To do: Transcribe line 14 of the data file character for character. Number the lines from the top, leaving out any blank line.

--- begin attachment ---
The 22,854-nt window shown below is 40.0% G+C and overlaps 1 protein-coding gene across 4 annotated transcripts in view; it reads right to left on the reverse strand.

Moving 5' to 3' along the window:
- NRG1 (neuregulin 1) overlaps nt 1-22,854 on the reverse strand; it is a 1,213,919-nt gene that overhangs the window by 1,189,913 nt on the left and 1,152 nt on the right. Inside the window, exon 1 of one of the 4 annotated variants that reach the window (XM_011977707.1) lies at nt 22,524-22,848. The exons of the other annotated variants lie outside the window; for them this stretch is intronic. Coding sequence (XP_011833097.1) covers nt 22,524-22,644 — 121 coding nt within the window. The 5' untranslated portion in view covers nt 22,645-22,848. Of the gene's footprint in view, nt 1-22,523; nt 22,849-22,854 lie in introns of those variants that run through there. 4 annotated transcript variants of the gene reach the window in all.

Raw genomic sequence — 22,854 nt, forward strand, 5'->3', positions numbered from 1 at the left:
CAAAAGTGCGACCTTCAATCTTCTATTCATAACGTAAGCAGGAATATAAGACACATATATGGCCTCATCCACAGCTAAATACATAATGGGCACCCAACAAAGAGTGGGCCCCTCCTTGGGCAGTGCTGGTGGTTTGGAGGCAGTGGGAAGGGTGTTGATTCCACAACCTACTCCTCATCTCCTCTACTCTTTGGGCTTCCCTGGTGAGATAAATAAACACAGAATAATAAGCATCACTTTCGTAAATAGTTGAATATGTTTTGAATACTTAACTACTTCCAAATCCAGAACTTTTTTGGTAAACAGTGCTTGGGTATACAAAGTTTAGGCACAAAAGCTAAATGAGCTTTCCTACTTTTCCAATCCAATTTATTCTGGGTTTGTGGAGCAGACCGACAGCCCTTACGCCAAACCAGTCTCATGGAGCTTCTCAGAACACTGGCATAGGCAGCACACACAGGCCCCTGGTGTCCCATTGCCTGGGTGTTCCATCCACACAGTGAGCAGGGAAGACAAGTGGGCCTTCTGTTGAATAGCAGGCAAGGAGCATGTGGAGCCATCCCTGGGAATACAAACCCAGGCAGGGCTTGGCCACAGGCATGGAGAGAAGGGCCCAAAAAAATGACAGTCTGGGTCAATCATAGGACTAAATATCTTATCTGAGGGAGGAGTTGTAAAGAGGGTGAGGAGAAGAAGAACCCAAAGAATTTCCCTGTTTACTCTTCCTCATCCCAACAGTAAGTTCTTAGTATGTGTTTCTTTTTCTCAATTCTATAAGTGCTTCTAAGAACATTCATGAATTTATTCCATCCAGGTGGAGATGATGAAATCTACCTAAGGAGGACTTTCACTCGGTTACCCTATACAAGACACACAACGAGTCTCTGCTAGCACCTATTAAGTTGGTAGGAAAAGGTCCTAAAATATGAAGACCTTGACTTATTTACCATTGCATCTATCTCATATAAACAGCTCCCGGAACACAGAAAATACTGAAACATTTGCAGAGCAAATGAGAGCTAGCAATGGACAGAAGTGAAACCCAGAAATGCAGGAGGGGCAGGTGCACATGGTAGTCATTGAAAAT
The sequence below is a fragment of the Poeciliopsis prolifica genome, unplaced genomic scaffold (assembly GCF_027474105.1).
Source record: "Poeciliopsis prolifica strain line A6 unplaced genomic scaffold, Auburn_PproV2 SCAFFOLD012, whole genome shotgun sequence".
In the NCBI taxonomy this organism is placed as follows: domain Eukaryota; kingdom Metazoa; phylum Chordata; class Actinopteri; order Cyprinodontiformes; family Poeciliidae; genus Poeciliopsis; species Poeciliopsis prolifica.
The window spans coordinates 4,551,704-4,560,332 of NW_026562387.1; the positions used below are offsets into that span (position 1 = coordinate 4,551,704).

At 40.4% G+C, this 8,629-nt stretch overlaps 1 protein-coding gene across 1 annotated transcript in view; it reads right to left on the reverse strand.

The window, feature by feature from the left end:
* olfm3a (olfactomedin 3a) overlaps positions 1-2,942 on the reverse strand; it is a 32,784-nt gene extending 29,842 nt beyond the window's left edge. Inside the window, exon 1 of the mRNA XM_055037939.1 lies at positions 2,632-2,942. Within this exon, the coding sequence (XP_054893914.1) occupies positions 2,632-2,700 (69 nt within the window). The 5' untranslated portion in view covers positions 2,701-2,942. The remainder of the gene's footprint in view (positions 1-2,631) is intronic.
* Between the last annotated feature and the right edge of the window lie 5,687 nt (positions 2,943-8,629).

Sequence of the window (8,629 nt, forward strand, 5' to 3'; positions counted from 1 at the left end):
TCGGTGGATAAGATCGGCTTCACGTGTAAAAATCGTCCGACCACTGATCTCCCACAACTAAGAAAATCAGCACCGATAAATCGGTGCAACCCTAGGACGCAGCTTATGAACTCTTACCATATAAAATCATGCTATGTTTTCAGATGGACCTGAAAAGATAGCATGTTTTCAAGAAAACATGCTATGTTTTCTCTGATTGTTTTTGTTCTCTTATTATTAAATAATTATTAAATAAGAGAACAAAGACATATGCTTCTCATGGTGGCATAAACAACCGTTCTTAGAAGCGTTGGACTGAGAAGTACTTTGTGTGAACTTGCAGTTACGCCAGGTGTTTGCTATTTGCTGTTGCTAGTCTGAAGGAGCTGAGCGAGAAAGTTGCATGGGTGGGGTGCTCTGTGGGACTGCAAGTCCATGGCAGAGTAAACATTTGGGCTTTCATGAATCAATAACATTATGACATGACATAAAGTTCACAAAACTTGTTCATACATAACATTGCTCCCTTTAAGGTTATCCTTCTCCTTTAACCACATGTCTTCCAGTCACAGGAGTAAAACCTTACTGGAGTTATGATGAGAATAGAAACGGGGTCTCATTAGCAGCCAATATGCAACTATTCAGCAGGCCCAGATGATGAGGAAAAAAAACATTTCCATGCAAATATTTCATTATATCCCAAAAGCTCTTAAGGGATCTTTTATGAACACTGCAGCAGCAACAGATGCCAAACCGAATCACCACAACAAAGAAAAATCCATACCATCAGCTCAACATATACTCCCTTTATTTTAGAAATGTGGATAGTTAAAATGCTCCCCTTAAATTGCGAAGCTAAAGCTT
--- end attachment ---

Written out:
Sequence of the window (8,629 nt, forward strand, 5' to 3'; positions counted from 1 at the left end):